Why do we lock up the innocent? 90 second explainer

Bill Newman takes on injustice 90 seconds at a time. In the newest episode of his Civil Liberties Minute podcast, he takes on the practice of locking up poor people because they can't afford bail.

by Peter Wagner, September 27, 2016

Friend of the Prison Policy Initiative Bill Newman has again featured our research in his Civil Liberties Minute podcast produced with the ACLU. This time he takes on the epidemic of jailing the innocent before trial in a powerful 90 second explainer.

You can listen or subscribe on iTunes and the transcript with some links to some of the source material is below.

Thank you, Bill!

In Jail And Innocent

Why is your mother, father, sister, brother, lover or friend, who is presumed innocent, still locked up in jail?

Know this: he or she is not alone. Of the 664,000 people locked up in local jails today, 70% of them have not been convicted or sentenced for any crime. Really – 70% are locked up only because they can’t make bail.

In the past 15 years 99% of the growth in the jail population comes from people who don’t have the 50 or 100 or 250 or 400 dollars to get bailed out. When the person held on bail finally goes to court he will be offered a deal. Plead guilty and you can get out, time served, go home today. Or you can say you’re innocent and want a trial, and stay locked up for days, weeks, months, or years. What would you do?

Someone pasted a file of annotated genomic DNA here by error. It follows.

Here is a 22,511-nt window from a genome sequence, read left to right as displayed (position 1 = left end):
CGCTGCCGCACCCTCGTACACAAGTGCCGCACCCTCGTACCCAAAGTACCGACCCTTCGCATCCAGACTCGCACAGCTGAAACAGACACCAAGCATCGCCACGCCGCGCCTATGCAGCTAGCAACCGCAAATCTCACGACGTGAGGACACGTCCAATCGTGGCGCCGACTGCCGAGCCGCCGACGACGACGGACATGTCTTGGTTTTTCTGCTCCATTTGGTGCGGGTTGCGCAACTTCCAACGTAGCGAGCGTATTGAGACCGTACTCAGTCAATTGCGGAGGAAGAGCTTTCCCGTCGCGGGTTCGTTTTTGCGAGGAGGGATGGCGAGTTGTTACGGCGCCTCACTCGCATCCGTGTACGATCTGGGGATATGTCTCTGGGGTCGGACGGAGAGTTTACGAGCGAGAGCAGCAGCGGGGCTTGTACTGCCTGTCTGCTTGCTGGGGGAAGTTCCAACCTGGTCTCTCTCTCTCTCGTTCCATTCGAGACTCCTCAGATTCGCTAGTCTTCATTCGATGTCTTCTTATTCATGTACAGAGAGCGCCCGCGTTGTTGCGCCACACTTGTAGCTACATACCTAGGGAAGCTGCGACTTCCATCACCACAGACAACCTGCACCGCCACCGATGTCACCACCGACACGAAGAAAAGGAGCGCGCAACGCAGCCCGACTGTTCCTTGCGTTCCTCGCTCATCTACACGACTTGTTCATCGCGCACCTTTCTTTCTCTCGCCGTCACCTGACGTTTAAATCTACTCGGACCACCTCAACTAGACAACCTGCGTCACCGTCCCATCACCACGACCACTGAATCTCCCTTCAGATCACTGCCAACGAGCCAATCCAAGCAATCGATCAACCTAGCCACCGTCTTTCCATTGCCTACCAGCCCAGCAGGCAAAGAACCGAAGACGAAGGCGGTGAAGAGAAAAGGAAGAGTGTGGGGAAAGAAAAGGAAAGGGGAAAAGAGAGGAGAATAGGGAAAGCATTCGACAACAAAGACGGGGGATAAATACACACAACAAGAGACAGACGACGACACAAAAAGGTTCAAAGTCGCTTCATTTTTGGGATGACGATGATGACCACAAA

The Eighth Amendment to The Constitution in theory guarantees a reasonable bail and bail in theory is only supposed to be used to help insure the attendance of the defendant at trial – not as a subterfuge for pre-trial detention.

But as the numbers and the lives ruined prove, the constitutional principles of reasonable bail and innocent until proven guilty really only applies to those who are economically well off enough to make their bail.



Tweet this page Follow @PrisonPolicy on Twitter Donate

Stay Informed

Get the latest updates by signing up for our newsletters:


And our specialty lists:







Events

  • Feb 21, 2019:
    Volunteer Attorney Stephen Raher will be presenting his paper “The Company Store and the Literally Captive Market: Consumer Law in Prisons and Jails” at the Consumer Law Conference at Berkeley Law School. The paper will be presented and discussed at 4:00pm.

Not near you?
Invite us to your city, college or organization.